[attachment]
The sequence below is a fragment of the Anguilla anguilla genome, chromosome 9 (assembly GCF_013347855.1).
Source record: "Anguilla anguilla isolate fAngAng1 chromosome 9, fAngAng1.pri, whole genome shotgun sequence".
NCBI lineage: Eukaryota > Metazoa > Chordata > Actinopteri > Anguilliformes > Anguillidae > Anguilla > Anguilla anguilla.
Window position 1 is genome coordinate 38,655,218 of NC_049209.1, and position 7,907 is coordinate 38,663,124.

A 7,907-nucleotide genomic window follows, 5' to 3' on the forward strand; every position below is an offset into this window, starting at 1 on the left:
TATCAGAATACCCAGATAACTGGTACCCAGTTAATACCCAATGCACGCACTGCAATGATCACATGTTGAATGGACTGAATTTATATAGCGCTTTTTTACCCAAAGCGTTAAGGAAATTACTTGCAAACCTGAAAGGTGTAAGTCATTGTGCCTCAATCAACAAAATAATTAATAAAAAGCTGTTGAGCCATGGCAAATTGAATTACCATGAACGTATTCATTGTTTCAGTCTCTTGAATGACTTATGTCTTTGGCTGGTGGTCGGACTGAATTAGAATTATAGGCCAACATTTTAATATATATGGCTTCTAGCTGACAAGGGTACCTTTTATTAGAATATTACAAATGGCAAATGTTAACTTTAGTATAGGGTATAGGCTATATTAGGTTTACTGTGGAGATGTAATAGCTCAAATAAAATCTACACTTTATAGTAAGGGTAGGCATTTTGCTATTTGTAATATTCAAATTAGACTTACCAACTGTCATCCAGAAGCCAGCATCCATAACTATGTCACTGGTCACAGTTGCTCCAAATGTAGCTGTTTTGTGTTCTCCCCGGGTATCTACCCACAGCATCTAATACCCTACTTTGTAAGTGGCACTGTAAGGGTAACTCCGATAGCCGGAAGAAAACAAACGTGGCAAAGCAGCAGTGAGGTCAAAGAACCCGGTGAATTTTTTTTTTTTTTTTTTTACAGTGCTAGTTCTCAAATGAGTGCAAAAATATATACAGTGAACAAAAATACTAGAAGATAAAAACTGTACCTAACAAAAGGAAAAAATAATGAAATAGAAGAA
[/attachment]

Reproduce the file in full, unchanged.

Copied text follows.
The sequence below is a fragment of the Anguilla anguilla genome, chromosome 9 (assembly GCF_013347855.1).
Source record: "Anguilla anguilla isolate fAngAng1 chromosome 9, fAngAng1.pri, whole genome shotgun sequence".
NCBI lineage: Eukaryota > Metazoa > Chordata > Actinopteri > Anguilliformes > Anguillidae > Anguilla > Anguilla anguilla.
Window position 1 is genome coordinate 38,655,218 of NC_049209.1, and position 7,907 is coordinate 38,663,124.

A 7,907-nucleotide genomic window follows, 5' to 3' on the forward strand; every position below is an offset into this window, starting at 1 on the left:
TATCAGAATACCCAGATAACTGGTACCCAGTTAATACCCAATGCACGCACTGCAATGATCACATGTTGAATGGACTGAATTTATATAGCGCTTTTTTACCCAAAGCGTTAAGGAAATTACTTGCAAACCTGAAAGGTGTAAGTCATTGTGCCTCAATCAACAAAATAATTAATAAAAAGCTGTTGAGCCATGGCAAATTGAATTACCATGAACGTATTCATTGTTTCAGTCTCTTGAATGACTTATGTCTTTGGCTGGTGGTCGGACTGAATTAGAATTATAGGCCAACATTTTAATATATATGGCTTCTAGCTGACAAGGGTACCTTTTATTAGAATATTACAAATGGCAAATGTTAACTTTAGTATAGGGTATAGGCTATATTAGGTTTACTGTGGAGATGTAATAGCTCAAATAAAATCTACACTTTATAGTAAGGGTAGGCATTTTGCTATTTGTAATATTCAAATTAGACTTACCAACTGTCATCCAGAAGCCAGCATCCATAACTATGTCACTGGTCACAGTTGCTCCAAATGTAGCTGTTTTGTGTTCTCCCCGGGTATCTACCCACAGCATCTAATACCCTACTTTGTAAGTGGCACTGTAAGGGTAACTCCGATAGCCGGAAGAAAACAAACGTGGCAAAGCAGCAGTGAGGTCAAAGAACCCGGTGAATTTTTTTTTTTTTTTTTTTACAGTGCTAGTTCTCAAATGAGTGCAAAAATATATACAGTGAACAAAAATACTAGAAGATAAAAACTGTACCTAACAAAAGGAAAAAATAATGAAATAGAAGAA